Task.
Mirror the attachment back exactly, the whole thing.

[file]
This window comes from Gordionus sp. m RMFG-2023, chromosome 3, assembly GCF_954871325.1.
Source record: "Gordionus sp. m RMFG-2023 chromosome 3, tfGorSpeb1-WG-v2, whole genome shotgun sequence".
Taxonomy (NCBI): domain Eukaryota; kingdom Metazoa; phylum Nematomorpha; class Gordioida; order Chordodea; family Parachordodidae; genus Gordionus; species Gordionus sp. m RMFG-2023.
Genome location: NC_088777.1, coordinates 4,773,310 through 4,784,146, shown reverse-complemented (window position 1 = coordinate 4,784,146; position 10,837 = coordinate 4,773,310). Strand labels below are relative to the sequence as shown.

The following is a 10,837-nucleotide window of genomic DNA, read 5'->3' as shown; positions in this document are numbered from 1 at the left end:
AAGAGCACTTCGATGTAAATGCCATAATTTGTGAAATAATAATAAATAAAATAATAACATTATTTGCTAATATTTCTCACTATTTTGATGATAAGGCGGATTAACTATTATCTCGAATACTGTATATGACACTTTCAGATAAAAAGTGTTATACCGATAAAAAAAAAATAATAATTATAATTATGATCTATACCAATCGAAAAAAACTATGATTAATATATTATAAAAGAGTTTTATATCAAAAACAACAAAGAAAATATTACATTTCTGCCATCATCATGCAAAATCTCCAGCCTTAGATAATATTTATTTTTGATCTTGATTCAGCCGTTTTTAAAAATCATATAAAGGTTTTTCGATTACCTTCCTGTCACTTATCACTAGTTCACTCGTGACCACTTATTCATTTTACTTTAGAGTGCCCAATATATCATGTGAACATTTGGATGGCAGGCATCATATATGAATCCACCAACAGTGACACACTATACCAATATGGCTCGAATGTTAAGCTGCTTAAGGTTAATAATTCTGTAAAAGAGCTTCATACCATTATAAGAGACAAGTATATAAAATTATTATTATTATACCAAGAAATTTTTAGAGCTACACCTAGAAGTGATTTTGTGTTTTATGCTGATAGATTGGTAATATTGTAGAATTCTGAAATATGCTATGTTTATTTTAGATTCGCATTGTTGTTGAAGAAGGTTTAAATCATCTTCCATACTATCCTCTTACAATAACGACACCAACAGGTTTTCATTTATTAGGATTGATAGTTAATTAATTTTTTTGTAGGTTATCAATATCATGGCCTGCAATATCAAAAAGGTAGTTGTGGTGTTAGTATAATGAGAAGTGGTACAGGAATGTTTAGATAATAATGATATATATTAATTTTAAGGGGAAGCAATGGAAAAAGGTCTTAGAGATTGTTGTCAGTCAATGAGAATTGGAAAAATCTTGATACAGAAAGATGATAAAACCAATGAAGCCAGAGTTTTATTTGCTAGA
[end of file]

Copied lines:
This window comes from Gordionus sp. m RMFG-2023, chromosome 3, assembly GCF_954871325.1.
Source record: "Gordionus sp. m RMFG-2023 chromosome 3, tfGorSpeb1-WG-v2, whole genome shotgun sequence".
Taxonomy (NCBI): domain Eukaryota; kingdom Metazoa; phylum Nematomorpha; class Gordioida; order Chordodea; family Parachordodidae; genus Gordionus; species Gordionus sp. m RMFG-2023.
Genome location: NC_088777.1, coordinates 4,773,310 through 4,784,146, shown reverse-complemented (window position 1 = coordinate 4,784,146; position 10,837 = coordinate 4,773,310). Strand labels below are relative to the sequence as shown.

The following is a 10,837-nucleotide window of genomic DNA, read 5'->3' as shown; positions in this document are numbered from 1 at the left end:
AAGAGCACTTCGATGTAAATGCCATAATTTGTGAAATAATAATAAATAAAATAATAACATTATTTGCTAATATTTCTCACTATTTTGATGATAAGGCGGATTAACTATTATCTCGAATACTGTATATGACACTTTCAGATAAAAAGTGTTATACCGATAAAAAAAAAATAATAATTATAATTATGATCTATACCAATCGAAAAAAACTATGATTAATATATTATAAAAGAGTTTTATATCAAAAACAACAAAGAAAATATTACATTTCTGCCATCATCATGCAAAATCTCCAGCCTTAGATAATATTTATTTTTGATCTTGATTCAGCCGTTTTTAAAAATCATATAAAGGTTTTTCGATTACCTTCCTGTCACTTATCACTAGTTCACTCGTGACCACTTATTCATTTTACTTTAGAGTGCCCAATATATCATGTGAACATTTGGATGGCAGGCATCATATATGAATCCACCAACAGTGACACACTATACCAATATGGCTCGAATGTTAAGCTGCTTAAGGTTAATAATTCTGTAAAAGAGCTTCATACCATTATAAGAGACAAGTATATAAAATTATTATTATTATACCAAGAAATTTTTAGAGCTACACCTAGAAGTGATTTTGTGTTTTATGCTGATAGATTGGTAATATTGTAGAATTCTGAAATATGCTATGTTTATTTTAGATTCGCATTGTTGTTGAAGAAGGTTTAAATCATCTTCCATACTATCCTCTTACAATAACGACACCAACAGGTTTTCATTTATTAGGATTGATAGTTAATTAATTTTTTTGTAGGTTATCAATATCATGGCCTGCAATATCAAAAAGGTAGTTGTGGTGTTAGTATAATGAGAAGTGGTACAGGAATGTTTAGATAATAATGATATATATTAATTTTAAGGGGAAGCAATGGAAAAAGGTCTTAGAGATTGTTGTCAGTCAATGAGAATTGGAAAAATCTTGATACAGAAAGATGATAAAACCAATGAAGCCAGAGTTTTATTTGCTAGA